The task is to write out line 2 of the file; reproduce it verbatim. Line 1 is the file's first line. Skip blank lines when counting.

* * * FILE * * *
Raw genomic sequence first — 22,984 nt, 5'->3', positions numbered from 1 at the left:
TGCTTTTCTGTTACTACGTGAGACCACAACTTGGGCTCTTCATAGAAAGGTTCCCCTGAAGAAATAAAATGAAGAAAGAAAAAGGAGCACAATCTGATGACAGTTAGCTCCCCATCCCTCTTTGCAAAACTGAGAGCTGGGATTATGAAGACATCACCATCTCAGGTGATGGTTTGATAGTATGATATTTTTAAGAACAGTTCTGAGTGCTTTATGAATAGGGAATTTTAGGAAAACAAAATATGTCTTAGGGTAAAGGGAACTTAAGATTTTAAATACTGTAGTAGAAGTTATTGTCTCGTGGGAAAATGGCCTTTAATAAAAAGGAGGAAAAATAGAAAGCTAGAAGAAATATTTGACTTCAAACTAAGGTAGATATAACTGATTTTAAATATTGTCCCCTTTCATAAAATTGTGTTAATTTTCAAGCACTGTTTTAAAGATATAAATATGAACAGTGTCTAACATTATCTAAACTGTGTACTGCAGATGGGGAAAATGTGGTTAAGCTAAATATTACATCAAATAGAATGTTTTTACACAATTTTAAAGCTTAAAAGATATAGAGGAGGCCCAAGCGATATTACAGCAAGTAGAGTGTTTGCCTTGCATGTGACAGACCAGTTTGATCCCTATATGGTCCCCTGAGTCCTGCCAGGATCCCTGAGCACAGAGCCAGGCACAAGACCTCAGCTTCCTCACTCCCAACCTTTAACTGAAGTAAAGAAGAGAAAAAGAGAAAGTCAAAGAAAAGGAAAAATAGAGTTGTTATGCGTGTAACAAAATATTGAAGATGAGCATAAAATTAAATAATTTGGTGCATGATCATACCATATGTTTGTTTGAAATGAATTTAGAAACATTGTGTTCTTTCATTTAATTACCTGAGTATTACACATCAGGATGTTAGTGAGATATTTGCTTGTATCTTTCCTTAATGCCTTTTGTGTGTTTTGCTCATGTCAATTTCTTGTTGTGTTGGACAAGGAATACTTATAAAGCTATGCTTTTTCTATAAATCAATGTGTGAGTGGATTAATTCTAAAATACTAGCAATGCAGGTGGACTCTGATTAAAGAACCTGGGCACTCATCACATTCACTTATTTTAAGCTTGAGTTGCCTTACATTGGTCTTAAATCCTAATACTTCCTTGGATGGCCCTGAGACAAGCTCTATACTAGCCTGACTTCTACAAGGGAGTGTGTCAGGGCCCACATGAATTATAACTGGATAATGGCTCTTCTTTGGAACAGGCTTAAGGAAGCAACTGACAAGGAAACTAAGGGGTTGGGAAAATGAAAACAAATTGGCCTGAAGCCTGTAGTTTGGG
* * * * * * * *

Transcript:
TGCTTTTCTGTTACTACGTGAGACCACAACTTGGGCTCTTCATAGAAAGGTTCCCCTGAAGAAATAAAATGAAGAAAGAAAAAGGAGCACAATCTGATGACAGTTAGCTCCCCATCCCTCTTTGCAAAACTGAGAGCTGGGATTATGAAGACATCACCATCTCAGGTGATGGTTTGATAGTATGATATTTTTAAGAACAGTTCTGAGTGCTTTATGAATAGGGAATTTTAGGAAAACAAAATATGTCTTAGGGTAAAGGGAACTTAAGATTTTAAATACTGTAGTAGAAGTTATTGTCTCGTGGGAAAATGGCCTTTAATAAAAAGGAGGAAAAATAGAAAGCTAGAAGAAATATTTGACTTCAAACTAAGGTAGATATAACTGATTTTAAATATTGTCCCCTTTCATAAAATTGTGTTAATTTTCAAGCACTGTTTTAAAGATATAAATATGAACAGTGTCTAACATTATCTAAACTGTGTACTGCAGATGGGGAAAATGTGGTTAAGCTAAATATTACATCAAATAGAATGTTTTTACACAATTTTAAAGCTTAAAAGATATAGAGGAGGCCCAAGCGATATTACAGCAAGTAGAGTGTTTGCCTTGCATGTGACAGACCAGTTTGATCCCTATATGGTCCCCTGAGTCCTGCCAGGATCCCTGAGCACAGAGCCAGGCACAAGACCTCAGCTTCCTCACTCCCAACCTTTAACTGAAGTAAAGAAGAGAAAAAGAGAAAGTCAAAGAAAAGGAAAAATAGAGTTGTTATGCGTGTAACAAAATATTGAAGATGAGCATAAAATTAAATAATTTGGTGCATGATCATACCATATGTTTGTTTGAAATGAATTTAGAAACATTGTGTTCTTTCATTTAATTACCTGAGTATTACACATCAGGATGTTAGTGAGATATTTGCTTGTATCTTTCCTTAATGCCTTTTGTGTGTTTTGCTCATGTCAATTTCTTGTTGTGTTGGACAAGGAATACTTATAAAGCTATGCTTTTTCTATAAATCAATGTGTGAGTGGATTAATTCTAAAATACTAGCAATGCAGGTGGACTCTGATTAAAGAACCTGGGCACTCATCACATTCACTTATTTTAAGCTTGAGTTGCCTTACATTGGTCTTAAATCCTAATACTTCCTTGGATGGCCCTGAGACAAGCTCTATACTAGCCTGACTTCTACAAGGGAGTGTGTCAGGGCCCACATGAATTATAACTGGATAATGGCTCTTCTTTGGAACAGGCTTAAGGAAGCAACTGACAAGGAAACTAAGGGGTTGGGAAAATGAAAACAAATTGGCCTGAAGCCTGTAGTTTGGG